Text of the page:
As we noted previously there is a race to the bottom between the Argentine currency and its central bank's reserve balance as day by day both slide seemingly unceasingly. However, as JPMorgan notes in a rather aggressive note, a local press article sheds doubts over Argentina's 'honest' reporting of international reserves. Though long used to the lies about inflation (that ended up with the economy minster being fired and it being deemed 'illegal' to tell the truth), JPMorgan blasts that during a balance of payments crisis - as Argentina is undergoing - such manipulation of official statistics (and one so critical for market sentiment) is detrimental to the needed confidence building around the transition in the FX regime and is "a very very bad idea". Simply put, Argentina is over-stating its reserves... considerably.
Which hits the bottom of the chart first?
Prior to the week of peso devaluation (Jan 23) the reporting discrepancy (first print minus final report) was running at an average daily -$0.02 billion (and of no interest to investors), during the week of devaluation it jumped to +$0.15 billion and the week following devaluation it increased further to +$0.29 billion. On Jan 30th (last comparable report) the discrepancy was +$0.45 billion.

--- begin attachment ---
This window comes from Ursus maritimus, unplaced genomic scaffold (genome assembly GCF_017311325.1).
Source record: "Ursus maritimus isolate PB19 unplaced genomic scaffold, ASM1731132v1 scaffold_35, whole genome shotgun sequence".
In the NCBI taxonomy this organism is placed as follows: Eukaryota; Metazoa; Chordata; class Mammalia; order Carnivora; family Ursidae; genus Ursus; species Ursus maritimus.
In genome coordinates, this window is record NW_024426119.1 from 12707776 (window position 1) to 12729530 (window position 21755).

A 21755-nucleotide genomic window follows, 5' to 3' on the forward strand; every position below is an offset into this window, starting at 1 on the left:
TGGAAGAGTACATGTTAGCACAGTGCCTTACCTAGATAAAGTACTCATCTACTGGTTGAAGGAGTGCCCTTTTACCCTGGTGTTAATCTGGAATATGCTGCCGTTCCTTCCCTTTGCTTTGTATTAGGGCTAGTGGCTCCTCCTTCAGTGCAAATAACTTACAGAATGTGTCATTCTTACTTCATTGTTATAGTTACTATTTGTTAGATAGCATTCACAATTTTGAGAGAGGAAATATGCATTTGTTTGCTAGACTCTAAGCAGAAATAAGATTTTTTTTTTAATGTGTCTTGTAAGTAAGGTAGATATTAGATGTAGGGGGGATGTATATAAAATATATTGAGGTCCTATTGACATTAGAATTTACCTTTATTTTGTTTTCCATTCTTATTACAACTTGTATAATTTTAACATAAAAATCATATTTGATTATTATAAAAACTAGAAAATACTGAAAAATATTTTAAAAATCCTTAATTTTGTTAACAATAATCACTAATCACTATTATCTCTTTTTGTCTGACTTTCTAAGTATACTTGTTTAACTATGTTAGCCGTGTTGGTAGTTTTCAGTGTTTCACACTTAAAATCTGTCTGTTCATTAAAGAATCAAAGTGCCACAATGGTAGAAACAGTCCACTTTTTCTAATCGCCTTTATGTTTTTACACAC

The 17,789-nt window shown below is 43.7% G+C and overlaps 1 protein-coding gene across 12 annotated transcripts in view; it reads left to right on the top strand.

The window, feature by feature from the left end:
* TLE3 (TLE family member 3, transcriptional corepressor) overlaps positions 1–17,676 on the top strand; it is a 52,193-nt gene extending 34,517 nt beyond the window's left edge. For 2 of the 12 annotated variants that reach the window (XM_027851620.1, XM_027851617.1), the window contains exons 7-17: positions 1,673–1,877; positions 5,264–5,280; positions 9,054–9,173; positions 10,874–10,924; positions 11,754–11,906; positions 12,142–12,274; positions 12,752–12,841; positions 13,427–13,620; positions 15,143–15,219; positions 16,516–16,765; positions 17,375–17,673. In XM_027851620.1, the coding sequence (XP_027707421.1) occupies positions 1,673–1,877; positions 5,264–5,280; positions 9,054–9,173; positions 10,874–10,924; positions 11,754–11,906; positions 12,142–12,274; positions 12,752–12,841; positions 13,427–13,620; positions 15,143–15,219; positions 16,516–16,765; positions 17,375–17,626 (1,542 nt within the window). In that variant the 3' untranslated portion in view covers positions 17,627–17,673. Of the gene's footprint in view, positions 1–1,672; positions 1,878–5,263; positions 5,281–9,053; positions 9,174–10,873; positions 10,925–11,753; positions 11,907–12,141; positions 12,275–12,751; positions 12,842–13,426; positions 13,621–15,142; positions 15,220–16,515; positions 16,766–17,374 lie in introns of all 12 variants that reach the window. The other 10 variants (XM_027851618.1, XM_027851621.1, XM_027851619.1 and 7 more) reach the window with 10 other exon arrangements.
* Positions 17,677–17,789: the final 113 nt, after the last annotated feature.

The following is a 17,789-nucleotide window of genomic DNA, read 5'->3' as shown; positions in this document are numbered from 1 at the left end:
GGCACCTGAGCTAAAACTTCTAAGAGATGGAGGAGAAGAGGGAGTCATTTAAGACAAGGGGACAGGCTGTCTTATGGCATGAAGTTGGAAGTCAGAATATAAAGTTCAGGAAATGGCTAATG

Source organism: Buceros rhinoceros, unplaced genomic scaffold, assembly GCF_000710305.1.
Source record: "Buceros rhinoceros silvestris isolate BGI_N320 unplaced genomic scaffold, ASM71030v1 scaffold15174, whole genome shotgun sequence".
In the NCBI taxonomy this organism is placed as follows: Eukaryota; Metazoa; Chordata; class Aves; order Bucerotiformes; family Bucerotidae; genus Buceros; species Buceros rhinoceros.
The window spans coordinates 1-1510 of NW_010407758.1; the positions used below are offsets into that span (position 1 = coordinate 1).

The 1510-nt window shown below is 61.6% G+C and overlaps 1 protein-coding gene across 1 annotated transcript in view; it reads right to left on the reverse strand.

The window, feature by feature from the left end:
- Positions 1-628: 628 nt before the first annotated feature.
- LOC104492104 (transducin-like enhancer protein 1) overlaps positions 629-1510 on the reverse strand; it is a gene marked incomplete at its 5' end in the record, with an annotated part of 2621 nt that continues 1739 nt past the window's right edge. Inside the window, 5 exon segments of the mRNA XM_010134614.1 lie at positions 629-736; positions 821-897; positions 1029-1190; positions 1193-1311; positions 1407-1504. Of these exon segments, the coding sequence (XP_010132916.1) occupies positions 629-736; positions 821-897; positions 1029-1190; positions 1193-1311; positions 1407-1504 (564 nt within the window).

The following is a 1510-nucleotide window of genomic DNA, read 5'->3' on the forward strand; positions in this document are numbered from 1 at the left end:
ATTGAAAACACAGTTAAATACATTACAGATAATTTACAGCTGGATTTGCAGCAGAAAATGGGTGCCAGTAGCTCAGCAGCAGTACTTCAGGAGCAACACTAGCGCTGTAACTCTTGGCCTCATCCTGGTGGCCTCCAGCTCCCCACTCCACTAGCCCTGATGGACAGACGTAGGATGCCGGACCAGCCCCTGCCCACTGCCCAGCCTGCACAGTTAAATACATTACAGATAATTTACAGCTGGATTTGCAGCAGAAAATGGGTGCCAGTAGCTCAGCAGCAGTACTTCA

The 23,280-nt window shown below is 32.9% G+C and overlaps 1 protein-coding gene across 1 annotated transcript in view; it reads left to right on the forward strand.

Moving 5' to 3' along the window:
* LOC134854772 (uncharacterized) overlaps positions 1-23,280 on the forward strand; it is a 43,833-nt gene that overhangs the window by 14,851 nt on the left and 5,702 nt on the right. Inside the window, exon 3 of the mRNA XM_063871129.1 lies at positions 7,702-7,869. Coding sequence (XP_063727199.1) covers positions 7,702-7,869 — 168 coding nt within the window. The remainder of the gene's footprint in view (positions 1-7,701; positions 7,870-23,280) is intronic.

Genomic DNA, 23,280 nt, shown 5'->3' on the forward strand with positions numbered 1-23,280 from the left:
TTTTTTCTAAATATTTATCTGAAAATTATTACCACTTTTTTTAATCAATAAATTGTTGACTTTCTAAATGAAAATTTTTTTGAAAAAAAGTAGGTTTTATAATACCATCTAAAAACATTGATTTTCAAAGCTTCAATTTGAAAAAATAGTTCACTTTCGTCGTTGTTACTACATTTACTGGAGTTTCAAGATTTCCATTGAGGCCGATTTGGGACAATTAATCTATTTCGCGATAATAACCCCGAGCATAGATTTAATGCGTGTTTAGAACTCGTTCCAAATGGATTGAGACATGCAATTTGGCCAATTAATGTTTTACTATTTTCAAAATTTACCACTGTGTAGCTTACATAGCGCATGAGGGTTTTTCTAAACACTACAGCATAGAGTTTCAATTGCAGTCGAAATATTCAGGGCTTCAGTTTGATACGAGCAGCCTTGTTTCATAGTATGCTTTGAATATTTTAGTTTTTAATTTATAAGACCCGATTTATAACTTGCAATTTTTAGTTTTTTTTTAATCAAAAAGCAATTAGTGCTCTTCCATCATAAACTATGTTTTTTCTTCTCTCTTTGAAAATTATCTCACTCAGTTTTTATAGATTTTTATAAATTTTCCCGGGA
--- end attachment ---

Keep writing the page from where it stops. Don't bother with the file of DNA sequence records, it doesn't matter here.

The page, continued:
Authorities have provided no explanation for the initial over-statement of reserves this implies, thus, inviting markets concern over reliability of reserve reporting. Note that the discrepancy between first print and final report does not necessarily imply that the quality of final reserve reporting is deteriorated (only that of the same-day estimate). But by tainting the reliability of first print it will raise market concern over potential lack of reliability of final reporting too.
While first print is preliminary and subject to revision, the size of recent discrepancies have no precedent. This suggest that the government may be attempting to manage expectations by temporarily fudging the "estimate " of reserve numbers (first print) while not compromising "actual" final reported numbers. If this is so, it is a dangerous game to play and one likely to back-fire.
During a balance of payments crisis - as Argentina is undergoing - such manipulation of official statistics (and one so critical for market sentiment) is detrimental to the needed confidence building around the transition in the FX regime.
Note that informal same-day estimates from market participants about that Central Bank intervention have been higher than same-day reporting of that intervention by authorities lately. With this backdrop in mind, the growing over-statement in same-day reserve level reporting will also lead to suspicion that same-day reporting of FX intervention in spot market by Central Bank is understated.
And as a gentle reminder of the mirage of currency devaluation/hyperinflation on stock returns (cough Japan cough) - here is Argentina's MERVAL index adjusted for its currency (official and black market) - not the outperformer it was heralded...
Coming to a Develped Market near us soon?